Here comes the Sudan

Crossing through the Sudan is a leg of our journey that we have anxiously and apprehensively anticipated since booking our African overland trip; our path was to take us through the north-east corner of the country, and it is a stretch that has ever been on our minds. Anyone that has ever watched international news or read anything about the Sudan’s recent history will know that “the Sudan” and “danger” are nearly synonymous terms in many parts of the world. The Canadian Travel Advisory webpage says “Avoid all travel” to the Sudan, and advice from friends and parents is the same. Nevertheless, our truck was bound north through Khartoum and into Nubian Desert on our way to Egypt, a route which is happily distant from the much more volatile and dangerous regions of Darfur and the south. We were headed into the Sudan, and we where about to learn a few things about a country we seemingly weren’t supposed to visit.

The first thing we learned is that the country is most often referred to as “the Sudan”, and not “Sudan” as we had previously thought. I read that “Sudan” refers to the country, and “the Sudan” refers to the region, but I’m not entirely clear on the difference. The Lonely Planet guide we consulted actually uses “Sudan” as well, but everything that we saw while in the country seemed to suggest that the other was more prevalent in the country itself. It was unexpected, since I’ve always called it “Sudan” before.

The second thing that we learned about the Sudan is that it’s not an easy country to get in to. This is not entirely because of the Sudan alone; in fact, it’s largely Egypt’s fault. To explain: we were all applying for transit visas through the Sudan while we were in Addis Ababa in Ethiopia, but in order to get a transit visa you must be able to show a visa for the country that you are transiting into. Since there was also an Egyptian consulate in Addis Ababa, everyone’s passports went there first, and Egyptian visas were obtained for all. Almost. For some unknown and apparently recent reason, Canadian and American applications for Egyptian visas were taking 3-4 weeks to process, while everyone else’s visas were issued in less than 24 hours. Since we didn’t have 3-4 weeks to spare, we had to enlist an agent in Khartoum to arrange official letters of invitation into the Sudan, and all 5 North Americans on our truck would have to pay for the more expensive Sudanese tourist visa. Luckily for us, Meghan is traveling on her UK passport, so we incurred less damage than we would have otherwise. Still, the Sudan ended up being the most expensive visas that we’ve had to obtain, by a wide margin. Meg’s transit visa cost $100 USD, and my tourist visa cost $160 USD, but the letter of invitation cost an additional $110 USD. Add to this an alien registration fee and exit tax of $70 USD each, and suddenly you start to wonder why you ever wanted to visit this dangerous “avoid all travel” country anyways.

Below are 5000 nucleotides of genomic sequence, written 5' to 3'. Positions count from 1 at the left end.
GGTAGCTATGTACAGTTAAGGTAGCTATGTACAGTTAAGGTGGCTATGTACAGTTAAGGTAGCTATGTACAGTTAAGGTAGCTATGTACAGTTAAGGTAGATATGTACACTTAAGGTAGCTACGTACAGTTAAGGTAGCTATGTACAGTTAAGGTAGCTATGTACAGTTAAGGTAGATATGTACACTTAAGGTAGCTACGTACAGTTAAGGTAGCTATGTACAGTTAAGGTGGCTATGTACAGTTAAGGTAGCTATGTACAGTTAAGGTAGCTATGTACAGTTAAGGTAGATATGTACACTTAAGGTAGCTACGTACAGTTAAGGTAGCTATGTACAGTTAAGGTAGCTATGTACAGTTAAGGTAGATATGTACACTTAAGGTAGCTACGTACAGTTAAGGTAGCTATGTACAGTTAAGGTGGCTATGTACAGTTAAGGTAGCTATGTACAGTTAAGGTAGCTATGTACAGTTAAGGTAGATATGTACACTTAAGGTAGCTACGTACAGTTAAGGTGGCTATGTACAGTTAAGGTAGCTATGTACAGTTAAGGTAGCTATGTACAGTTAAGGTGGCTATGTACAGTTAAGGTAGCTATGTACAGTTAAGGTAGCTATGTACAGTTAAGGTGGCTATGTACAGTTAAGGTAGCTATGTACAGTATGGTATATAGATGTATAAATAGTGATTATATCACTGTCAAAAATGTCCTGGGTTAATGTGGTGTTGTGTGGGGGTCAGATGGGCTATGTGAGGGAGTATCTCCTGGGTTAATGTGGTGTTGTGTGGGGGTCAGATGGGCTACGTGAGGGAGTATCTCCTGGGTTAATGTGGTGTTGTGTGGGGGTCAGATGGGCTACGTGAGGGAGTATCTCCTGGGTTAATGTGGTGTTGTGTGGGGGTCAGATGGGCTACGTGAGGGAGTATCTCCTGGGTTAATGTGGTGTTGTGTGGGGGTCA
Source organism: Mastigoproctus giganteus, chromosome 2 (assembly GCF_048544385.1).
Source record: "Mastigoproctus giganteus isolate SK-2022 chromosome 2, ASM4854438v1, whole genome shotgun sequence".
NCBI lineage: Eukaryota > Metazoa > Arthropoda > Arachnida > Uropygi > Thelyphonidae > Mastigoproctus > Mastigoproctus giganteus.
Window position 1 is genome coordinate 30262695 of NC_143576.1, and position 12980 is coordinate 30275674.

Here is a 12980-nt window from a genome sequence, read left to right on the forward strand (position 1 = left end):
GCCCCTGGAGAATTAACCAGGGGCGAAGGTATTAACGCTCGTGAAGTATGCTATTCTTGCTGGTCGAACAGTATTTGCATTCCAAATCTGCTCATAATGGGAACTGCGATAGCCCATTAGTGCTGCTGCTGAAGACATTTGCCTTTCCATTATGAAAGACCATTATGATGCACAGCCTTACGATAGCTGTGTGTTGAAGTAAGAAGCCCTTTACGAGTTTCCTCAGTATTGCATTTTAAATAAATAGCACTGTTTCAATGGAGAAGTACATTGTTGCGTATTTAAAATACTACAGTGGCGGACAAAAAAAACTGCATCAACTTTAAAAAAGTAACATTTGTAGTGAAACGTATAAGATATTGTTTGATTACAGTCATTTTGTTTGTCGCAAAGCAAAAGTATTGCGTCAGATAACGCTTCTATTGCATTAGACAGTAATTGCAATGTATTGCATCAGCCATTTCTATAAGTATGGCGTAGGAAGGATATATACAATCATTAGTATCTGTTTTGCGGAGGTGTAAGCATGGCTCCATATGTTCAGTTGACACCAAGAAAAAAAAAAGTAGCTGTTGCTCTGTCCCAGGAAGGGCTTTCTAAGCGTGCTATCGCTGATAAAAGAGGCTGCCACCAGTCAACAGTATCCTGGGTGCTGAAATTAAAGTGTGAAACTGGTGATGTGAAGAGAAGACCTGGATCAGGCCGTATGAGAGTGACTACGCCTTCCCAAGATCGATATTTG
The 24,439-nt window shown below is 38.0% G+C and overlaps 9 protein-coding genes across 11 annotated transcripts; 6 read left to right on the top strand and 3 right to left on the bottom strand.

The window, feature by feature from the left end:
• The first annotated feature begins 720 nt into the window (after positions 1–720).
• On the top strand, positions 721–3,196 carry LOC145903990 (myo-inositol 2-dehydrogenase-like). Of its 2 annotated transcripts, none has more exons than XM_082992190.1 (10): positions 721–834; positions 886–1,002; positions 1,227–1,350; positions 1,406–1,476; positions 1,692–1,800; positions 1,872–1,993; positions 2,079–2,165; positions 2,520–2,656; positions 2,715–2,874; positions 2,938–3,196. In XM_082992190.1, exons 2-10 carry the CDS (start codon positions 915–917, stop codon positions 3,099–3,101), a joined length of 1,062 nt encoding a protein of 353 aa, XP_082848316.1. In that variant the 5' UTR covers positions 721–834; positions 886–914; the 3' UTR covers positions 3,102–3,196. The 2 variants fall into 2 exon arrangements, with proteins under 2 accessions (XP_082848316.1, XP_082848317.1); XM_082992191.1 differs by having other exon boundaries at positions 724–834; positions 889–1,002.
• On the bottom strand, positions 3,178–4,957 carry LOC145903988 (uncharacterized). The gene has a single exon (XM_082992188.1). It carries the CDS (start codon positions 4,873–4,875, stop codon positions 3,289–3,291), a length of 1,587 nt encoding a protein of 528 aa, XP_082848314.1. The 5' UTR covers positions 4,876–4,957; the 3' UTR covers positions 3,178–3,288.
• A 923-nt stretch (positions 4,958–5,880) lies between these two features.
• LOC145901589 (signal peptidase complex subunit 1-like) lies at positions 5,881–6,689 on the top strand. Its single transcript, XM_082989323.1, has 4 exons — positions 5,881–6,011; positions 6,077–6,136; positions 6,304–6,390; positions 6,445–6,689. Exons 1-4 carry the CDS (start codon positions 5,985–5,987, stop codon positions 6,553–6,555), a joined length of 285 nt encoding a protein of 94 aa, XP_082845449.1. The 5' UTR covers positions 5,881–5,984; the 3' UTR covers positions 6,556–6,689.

To make things even more interesting, our letters of invitation were to meet us at the border, meaning we had no confirmation that we’d actually be allowed in until we were already there. Two nights before we were set to cross into the Sudan, we got a call from our Sudanese agent saying that Stephanie’s (a fellow Canadian) letter had been sent to Addis Ababa by accident, and was now lost. How this happened only to her letter and not to the rest remains a mystery, but I guess it’s just the sort of thing that happens in Africa. It was bad news for Steph: it looked like her only option now would be to travel back to Addis Ababa by bus, and then catch a flight into Egypt and meet up with us on the other side. But our agent (Midhat was his name — check out his website here) wasn’t giving up that easily: he pressed the appropriate sources to expedite the processing of a second letter, which he brought personally from Khartoum to the border to meet us. We ended up waiting for two days and two nights at the border while the visas were processed, but in the end there was success for all, and we were in!

The third thing we learned is that the Sudanese Government does not want you to take pictures of their country. We had to apply for photography permits, which we couldn’t obtain until Khartoum, hence the absence of pictures in this post. Once we got the permits, they indicated that we were not to take pictures of bridges, electrical or other infrastructure, Government buildings or employees, anything military, no slums or peasants or beggars, or anything else that would show the Sudan in a negative light. So our camera stayed in our bag a lot — but don’t worry, we got some of the desert later on.

While waiting at the border, we learned something else new about the Sudan: the people are really, really nice. We wandered around the small settlement of shops and food stalls at the border, and rather than being harassed to give money or buy things, people simply said “hello” or offered a genuine “welcome” instead. We even had friendly conversations with locals that didn’t end in sales pitches or begging. It was a pleasant change from so many of the places we’ve been, and it wasn’t unique to this little border town: we found the people of the Sudan to be wonderful throughout the country as well. But I’m getting ahead of myself!


    I worked with a junior designer from Sudan. He was one of the most friendly people I ever worked with. In face I chat with him through MSN not the long ago and told him about your upcoming adventures. he invited you to come visit him at his parents house :-)

    Darn, a little too late. Where about is your friend from Jessie?

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